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5 Tips to Finish up the Old Writing Year

At the beginning of every new year I like to make a list of the things I hope to achieve in the new year in my writing journey. It only makes sense then, that at the end of every year I like to check back on the progress I've made or didn't make. Sometimes I like to look back at goals I set in prior years to make certain I am moving in the right direction.

So let's quickly look back: I did get at least one book published in the last year, Blues at 11, though I knew that was coming because it had been contracted, edited and proofed earlier. But two very good things also happened that allowed me to get two more works published. I participated in an anthology offered by The Heart of Denver Romance Writers, so I had yet another fiction work published. I also worked with my non-fiction writing collaborator Sue Viders on a new project, and as a result I am now also an independent published author as we started the "Let's Write a Story" series. The first book -- Seven Ways to Plot is now available at Amazon. It came out in November and that is a wonderful way to end the year.

So how do you check back on how you did this past year? What can you look to get done with just a few days left in the old year? Here are five tips to looking back at your past successes that can help you get ready to enjoy new success in the next year.

1. Don't shortchange yourself. Just as I celebrated the success of my publication on a book that I did know was coming out, don't pass up the chance give yourself a pat on the back for accomplishments that came in this past year that you had been working for or completed earlier.  That new work is now out there. Whether it's starting a new blog or finishing a short story that had been started earlier, enjoy the completion of that project.

2. Enjoy and celebrate the success you did achieve.  This past year when I hear about the Heart of Denver Writers working on a new anthology, I immediately remembered an old story idea I had wanted to write but never completed. All I really had was a germ of a thought and a first line. After that I was off and running and put my name up for consideration with my story idea. Don't overlook what you did accomplish this past year, no matter how small or large.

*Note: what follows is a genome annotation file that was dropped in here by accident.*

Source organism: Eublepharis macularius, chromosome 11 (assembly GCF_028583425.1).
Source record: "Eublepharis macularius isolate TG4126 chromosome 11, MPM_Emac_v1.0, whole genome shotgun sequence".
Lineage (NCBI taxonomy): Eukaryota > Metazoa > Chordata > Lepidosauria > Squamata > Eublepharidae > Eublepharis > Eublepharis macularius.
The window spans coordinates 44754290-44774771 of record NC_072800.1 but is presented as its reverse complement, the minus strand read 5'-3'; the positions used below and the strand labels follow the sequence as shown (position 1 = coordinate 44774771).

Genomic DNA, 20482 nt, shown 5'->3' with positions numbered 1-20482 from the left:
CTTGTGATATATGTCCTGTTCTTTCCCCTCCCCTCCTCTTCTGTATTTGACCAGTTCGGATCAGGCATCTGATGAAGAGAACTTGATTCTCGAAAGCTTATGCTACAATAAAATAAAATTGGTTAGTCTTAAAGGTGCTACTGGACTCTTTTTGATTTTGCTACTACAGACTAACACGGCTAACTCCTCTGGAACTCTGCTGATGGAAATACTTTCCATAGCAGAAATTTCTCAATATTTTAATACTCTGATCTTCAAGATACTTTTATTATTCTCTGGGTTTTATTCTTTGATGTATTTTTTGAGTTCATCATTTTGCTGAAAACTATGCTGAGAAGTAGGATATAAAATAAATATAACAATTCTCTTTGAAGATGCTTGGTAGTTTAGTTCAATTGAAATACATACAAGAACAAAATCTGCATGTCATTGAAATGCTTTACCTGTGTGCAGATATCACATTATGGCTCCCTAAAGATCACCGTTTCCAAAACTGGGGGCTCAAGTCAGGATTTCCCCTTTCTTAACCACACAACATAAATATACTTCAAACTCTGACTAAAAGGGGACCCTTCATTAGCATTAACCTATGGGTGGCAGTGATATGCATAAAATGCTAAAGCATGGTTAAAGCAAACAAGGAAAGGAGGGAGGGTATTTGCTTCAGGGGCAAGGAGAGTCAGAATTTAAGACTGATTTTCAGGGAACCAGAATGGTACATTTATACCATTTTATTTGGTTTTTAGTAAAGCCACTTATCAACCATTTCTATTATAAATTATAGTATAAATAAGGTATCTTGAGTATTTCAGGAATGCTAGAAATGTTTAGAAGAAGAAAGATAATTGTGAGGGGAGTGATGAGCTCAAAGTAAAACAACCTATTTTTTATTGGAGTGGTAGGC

3.  Look for the little things or steps that you have taken. This past year I promised myself to get more written and that includes writing almost every day.  I have set up a chart similar to the one used in NaNoWriMo that shows how much I write every day. I also include editing time so I can see how much time I actually spend in the writing process. And yes, that includes blogging time!

4.  Look for new opportunities.  One thing I did this past year that really re-energized my writing was to volunteer.  While I have volunteered to work with my writing groups in the past this time around I volunteered to work with a group of women on a historical project.  The whole experience was invigorating to my writing. I had been bogged down on a story I'd started the previous year and what I found as I conducted research for this project was new enthusiasm for that old project. I'm ready to really get into finishing this year. I have new places to research that I had not thought of in the past and new ideas for the story itself born of the research I did for that volunteer project. I have already volunteered for their next big project!

5.  Look forward as well as looking back.  What were the things you wanted to get done last year that didn't get done? Maybe it's time to put them into the forefront or let them go for a new project.  Look for new ways to work on your story, whether it be a new way to research or a new story idea.

There are so many things to be done in preparation for the new year and next week I'll look at what you can do to set realistic goals for the new year.

Happy Writing!


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